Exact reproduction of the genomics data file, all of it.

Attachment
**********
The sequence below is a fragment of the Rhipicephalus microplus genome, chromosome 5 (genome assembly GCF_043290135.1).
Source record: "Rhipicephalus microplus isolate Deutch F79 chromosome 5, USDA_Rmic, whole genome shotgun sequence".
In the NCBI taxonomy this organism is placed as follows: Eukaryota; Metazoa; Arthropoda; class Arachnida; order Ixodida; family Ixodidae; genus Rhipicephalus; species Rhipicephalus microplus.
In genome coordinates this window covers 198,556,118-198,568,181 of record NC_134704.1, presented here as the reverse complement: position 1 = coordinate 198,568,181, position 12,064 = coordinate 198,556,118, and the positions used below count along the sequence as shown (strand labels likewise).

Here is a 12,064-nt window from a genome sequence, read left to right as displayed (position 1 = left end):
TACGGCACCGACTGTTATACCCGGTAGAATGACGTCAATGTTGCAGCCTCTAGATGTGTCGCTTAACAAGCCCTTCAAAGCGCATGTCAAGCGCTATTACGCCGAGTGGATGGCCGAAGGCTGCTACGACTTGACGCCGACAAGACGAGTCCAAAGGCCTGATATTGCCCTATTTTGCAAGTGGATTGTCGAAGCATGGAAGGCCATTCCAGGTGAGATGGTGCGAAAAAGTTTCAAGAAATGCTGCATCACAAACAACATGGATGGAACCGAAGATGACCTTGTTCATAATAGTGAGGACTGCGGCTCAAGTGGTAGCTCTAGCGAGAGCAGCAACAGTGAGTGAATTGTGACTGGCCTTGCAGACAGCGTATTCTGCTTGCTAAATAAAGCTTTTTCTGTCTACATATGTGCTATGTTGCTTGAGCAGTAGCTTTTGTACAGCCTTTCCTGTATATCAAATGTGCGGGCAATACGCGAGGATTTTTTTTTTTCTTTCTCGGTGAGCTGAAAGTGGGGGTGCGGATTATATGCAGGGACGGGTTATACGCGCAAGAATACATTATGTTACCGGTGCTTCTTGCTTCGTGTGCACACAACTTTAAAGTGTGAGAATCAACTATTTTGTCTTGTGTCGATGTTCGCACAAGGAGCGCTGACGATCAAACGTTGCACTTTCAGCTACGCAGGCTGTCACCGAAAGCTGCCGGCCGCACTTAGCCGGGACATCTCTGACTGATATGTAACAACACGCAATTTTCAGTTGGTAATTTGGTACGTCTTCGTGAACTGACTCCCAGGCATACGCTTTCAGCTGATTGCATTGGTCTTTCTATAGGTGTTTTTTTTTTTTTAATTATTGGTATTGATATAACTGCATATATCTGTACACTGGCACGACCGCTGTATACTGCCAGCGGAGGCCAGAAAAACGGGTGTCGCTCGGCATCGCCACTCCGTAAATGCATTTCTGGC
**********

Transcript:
The sequence below is a fragment of the Rhipicephalus microplus genome, chromosome 5 (genome assembly GCF_043290135.1).
Source record: "Rhipicephalus microplus isolate Deutch F79 chromosome 5, USDA_Rmic, whole genome shotgun sequence".
In the NCBI taxonomy this organism is placed as follows: Eukaryota; Metazoa; Arthropoda; class Arachnida; order Ixodida; family Ixodidae; genus Rhipicephalus; species Rhipicephalus microplus.
In genome coordinates this window covers 198,556,118-198,568,181 of record NC_134704.1, presented here as the reverse complement: position 1 = coordinate 198,568,181, position 12,064 = coordinate 198,556,118, and the positions used below count along the sequence as shown (strand labels likewise).

Here is a 12,064-nt window from a genome sequence, read left to right as displayed (position 1 = left end):
TACGGCACCGACTGTTATACCCGGTAGAATGACGTCAATGTTGCAGCCTCTAGATGTGTCGCTTAACAAGCCCTTCAAAGCGCATGTCAAGCGCTATTACGCCGAGTGGATGGCCGAAGGCTGCTACGACTTGACGCCGACAAGACGAGTCCAAAGGCCTGATATTGCCCTATTTTGCAAGTGGATTGTCGAAGCATGGAAGGCCATTCCAGGTGAGATGGTGCGAAAAAGTTTCAAGAAATGCTGCATCACAAACAACATGGATGGAACCGAAGATGACCTTGTTCATAATAGTGAGGACTGCGGCTCAAGTGGTAGCTCTAGCGAGAGCAGCAACAGTGAGTGAATTGTGACTGGCCTTGCAGACAGCGTATTCTGCTTGCTAAATAAAGCTTTTTCTGTCTACATATGTGCTATGTTGCTTGAGCAGTAGCTTTTGTACAGCCTTTCCTGTATATCAAATGTGCGGGCAATACGCGAGGATTTTTTTTTTTCTTTCTCGGTGAGCTGAAAGTGGGGGTGCGGATTATATGCAGGGACGGGTTATACGCGCAAGAATACATTATGTTACCGGTGCTTCTTGCTTCGTGTGCACACAACTTTAAAGTGTGAGAATCAACTATTTTGTCTTGTGTCGATGTTCGCACAAGGAGCGCTGACGATCAAACGTTGCACTTTCAGCTACGCAGGCTGTCACCGAAAGCTGCCGGCCGCACTTAGCCGGGACATCTCTGACTGATATGTAACAACACGCAATTTTCAGTTGGTAATTTGGTACGTCTTCGTGAACTGACTCCCAGGCATACGCTTTCAGCTGATTGCATTGGTCTTTCTATAGGTGTTTTTTTTTTTTTAATTATTGGTATTGATATAACTGCATATATCTGTACACTGGCACGACCGCTGTATACTGCCAGCGGAGGCCAGAAAAACGGGTGTCGCTCGGCATCGCCACTCCGTAAATGCATTTCTGGC